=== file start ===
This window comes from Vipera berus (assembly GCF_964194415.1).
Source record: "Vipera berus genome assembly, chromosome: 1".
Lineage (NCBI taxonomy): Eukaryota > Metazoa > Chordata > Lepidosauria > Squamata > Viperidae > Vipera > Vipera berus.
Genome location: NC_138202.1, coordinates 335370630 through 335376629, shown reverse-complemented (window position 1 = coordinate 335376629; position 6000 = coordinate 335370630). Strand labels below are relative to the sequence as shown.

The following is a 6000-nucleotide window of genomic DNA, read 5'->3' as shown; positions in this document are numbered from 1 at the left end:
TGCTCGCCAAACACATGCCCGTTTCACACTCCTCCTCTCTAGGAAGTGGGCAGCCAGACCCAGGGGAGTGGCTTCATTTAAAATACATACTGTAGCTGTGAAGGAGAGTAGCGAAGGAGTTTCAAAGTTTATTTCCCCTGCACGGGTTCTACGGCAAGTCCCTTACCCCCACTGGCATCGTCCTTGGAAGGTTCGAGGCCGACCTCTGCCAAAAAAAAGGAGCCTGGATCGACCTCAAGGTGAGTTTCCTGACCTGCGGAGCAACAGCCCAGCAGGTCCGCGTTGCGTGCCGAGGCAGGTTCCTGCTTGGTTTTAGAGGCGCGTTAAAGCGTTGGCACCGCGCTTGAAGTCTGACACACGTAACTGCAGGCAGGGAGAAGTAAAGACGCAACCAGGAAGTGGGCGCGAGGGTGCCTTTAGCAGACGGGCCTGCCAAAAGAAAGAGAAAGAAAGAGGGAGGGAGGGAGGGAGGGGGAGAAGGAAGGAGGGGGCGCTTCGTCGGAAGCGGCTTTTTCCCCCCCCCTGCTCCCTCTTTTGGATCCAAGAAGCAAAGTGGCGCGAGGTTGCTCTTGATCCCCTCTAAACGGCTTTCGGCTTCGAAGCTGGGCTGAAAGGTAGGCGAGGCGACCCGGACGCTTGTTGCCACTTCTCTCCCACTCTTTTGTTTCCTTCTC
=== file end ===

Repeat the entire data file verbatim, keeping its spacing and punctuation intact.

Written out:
This window comes from Vipera berus (assembly GCF_964194415.1).
Source record: "Vipera berus genome assembly, chromosome: 1".
Lineage (NCBI taxonomy): Eukaryota > Metazoa > Chordata > Lepidosauria > Squamata > Viperidae > Vipera > Vipera berus.
Genome location: NC_138202.1, coordinates 335370630 through 335376629, shown reverse-complemented (window position 1 = coordinate 335376629; position 6000 = coordinate 335370630). Strand labels below are relative to the sequence as shown.

The following is a 6000-nucleotide window of genomic DNA, read 5'->3' as shown; positions in this document are numbered from 1 at the left end:
TGCTCGCCAAACACATGCCCGTTTCACACTCCTCCTCTCTAGGAAGTGGGCAGCCAGACCCAGGGGAGTGGCTTCATTTAAAATACATACTGTAGCTGTGAAGGAGAGTAGCGAAGGAGTTTCAAAGTTTATTTCCCCTGCACGGGTTCTACGGCAAGTCCCTTACCCCCACTGGCATCGTCCTTGGAAGGTTCGAGGCCGACCTCTGCCAAAAAAAAGGAGCCTGGATCGACCTCAAGGTGAGTTTCCTGACCTGCGGAGCAACAGCCCAGCAGGTCCGCGTTGCGTGCCGAGGCAGGTTCCTGCTTGGTTTTAGAGGCGCGTTAAAGCGTTGGCACCGCGCTTGAAGTCTGACACACGTAACTGCAGGCAGGGAGAAGTAAAGACGCAACCAGGAAGTGGGCGCGAGGGTGCCTTTAGCAGACGGGCCTGCCAAAAGAAAGAGAAAGAAAGAGGGAGGGAGGGAGGGAGGGGGAGAAGGAAGGAGGGGGCGCTTCGTCGGAAGCGGCTTTTTCCCCCCCCCTGCTCCCTCTTTTGGATCCAAGAAGCAAAGTGGCGCGAGGTTGCTCTTGATCCCCTCTAAACGGCTTTCGGCTTCGAAGCTGGGCTGAAAGGTAGGCGAGGCGACCCGGACGCTTGTTGCCACTTCTCTCCCACTCTTTTGTTTCCTTCTC